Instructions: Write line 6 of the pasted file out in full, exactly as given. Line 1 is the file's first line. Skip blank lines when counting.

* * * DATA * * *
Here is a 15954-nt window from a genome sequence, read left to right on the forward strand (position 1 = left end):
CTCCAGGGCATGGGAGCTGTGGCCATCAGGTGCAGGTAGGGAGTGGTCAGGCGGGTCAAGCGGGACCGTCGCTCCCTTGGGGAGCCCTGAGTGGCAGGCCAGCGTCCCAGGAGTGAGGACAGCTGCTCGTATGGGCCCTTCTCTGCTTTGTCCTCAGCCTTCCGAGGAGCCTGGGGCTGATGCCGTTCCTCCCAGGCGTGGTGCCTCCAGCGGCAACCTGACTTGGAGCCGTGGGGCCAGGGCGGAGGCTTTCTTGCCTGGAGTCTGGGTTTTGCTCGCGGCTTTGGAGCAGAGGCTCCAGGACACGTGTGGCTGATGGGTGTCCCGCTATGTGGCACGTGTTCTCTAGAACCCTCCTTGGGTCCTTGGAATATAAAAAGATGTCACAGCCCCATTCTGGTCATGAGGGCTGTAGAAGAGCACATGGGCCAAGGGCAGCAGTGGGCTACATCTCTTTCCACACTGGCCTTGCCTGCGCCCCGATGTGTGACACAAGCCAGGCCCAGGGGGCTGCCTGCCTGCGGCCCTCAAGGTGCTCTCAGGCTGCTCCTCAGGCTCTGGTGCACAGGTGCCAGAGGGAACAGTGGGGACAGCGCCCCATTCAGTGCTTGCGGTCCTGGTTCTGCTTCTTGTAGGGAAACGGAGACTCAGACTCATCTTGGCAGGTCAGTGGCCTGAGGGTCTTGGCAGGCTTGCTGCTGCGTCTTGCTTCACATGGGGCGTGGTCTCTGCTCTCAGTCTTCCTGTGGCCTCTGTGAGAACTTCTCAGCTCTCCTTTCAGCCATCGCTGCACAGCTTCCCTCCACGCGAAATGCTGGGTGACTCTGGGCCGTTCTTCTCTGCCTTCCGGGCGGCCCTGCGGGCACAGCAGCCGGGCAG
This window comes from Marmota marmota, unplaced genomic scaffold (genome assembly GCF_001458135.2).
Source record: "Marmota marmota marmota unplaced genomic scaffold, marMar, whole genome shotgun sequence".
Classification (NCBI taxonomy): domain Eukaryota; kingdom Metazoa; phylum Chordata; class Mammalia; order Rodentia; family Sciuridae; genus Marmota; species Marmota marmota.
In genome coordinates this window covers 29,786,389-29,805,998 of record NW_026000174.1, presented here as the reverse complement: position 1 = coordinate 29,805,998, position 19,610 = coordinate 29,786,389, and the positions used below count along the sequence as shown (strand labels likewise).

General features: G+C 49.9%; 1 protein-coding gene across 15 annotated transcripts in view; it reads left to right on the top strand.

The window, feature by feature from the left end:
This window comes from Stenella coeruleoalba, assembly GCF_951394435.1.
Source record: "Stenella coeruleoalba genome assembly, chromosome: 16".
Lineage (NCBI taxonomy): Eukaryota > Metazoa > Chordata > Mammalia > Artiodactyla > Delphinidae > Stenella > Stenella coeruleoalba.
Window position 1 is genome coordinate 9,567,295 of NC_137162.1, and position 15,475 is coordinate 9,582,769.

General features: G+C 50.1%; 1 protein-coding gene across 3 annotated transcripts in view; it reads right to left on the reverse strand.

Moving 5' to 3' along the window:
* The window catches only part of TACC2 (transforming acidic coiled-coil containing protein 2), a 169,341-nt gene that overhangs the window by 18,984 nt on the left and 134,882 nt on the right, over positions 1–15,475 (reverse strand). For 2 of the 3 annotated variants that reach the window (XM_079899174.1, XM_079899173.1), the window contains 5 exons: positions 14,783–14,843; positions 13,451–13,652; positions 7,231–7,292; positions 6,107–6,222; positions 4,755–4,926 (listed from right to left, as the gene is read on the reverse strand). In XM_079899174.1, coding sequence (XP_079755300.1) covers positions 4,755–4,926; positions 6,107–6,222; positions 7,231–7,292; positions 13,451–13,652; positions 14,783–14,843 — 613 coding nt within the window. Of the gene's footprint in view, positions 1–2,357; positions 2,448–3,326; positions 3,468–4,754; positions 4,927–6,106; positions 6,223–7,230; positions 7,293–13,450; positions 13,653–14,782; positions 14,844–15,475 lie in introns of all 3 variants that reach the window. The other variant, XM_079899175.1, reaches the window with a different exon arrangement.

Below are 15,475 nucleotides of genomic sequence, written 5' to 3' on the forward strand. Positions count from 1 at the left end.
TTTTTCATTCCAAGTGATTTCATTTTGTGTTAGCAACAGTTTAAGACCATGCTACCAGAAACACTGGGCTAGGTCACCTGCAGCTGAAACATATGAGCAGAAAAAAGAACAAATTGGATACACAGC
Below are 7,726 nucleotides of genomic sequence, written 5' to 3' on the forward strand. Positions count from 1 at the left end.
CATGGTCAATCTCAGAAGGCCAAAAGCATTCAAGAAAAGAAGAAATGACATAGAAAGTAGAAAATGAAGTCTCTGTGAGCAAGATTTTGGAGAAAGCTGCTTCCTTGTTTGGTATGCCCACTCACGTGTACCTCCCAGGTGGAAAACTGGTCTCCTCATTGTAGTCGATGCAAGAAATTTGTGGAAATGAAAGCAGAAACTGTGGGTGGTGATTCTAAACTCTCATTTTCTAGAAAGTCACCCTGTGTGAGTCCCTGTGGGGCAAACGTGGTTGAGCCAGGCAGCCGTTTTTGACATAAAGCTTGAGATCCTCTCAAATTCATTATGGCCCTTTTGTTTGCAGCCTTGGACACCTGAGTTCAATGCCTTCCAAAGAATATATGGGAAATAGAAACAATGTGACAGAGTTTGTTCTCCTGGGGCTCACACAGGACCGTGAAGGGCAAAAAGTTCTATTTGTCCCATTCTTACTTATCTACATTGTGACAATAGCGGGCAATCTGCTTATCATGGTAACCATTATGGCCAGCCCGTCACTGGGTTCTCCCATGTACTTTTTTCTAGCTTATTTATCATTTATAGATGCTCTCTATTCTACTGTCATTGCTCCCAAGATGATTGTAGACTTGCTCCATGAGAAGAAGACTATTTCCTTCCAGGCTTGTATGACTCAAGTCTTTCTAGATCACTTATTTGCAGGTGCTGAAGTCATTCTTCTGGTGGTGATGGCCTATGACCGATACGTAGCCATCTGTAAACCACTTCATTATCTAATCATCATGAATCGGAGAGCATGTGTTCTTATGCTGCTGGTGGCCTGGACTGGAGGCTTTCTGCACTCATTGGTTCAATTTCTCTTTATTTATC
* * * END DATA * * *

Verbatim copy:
In genome coordinates this window covers 29,786,389-29,805,998 of record NW_026000174.1, presented here as the reverse complement: position 1 = coordinate 29,805,998, position 19,610 = coordinate 29,786,389, and the positions used below count along the sequence as shown (strand labels likewise).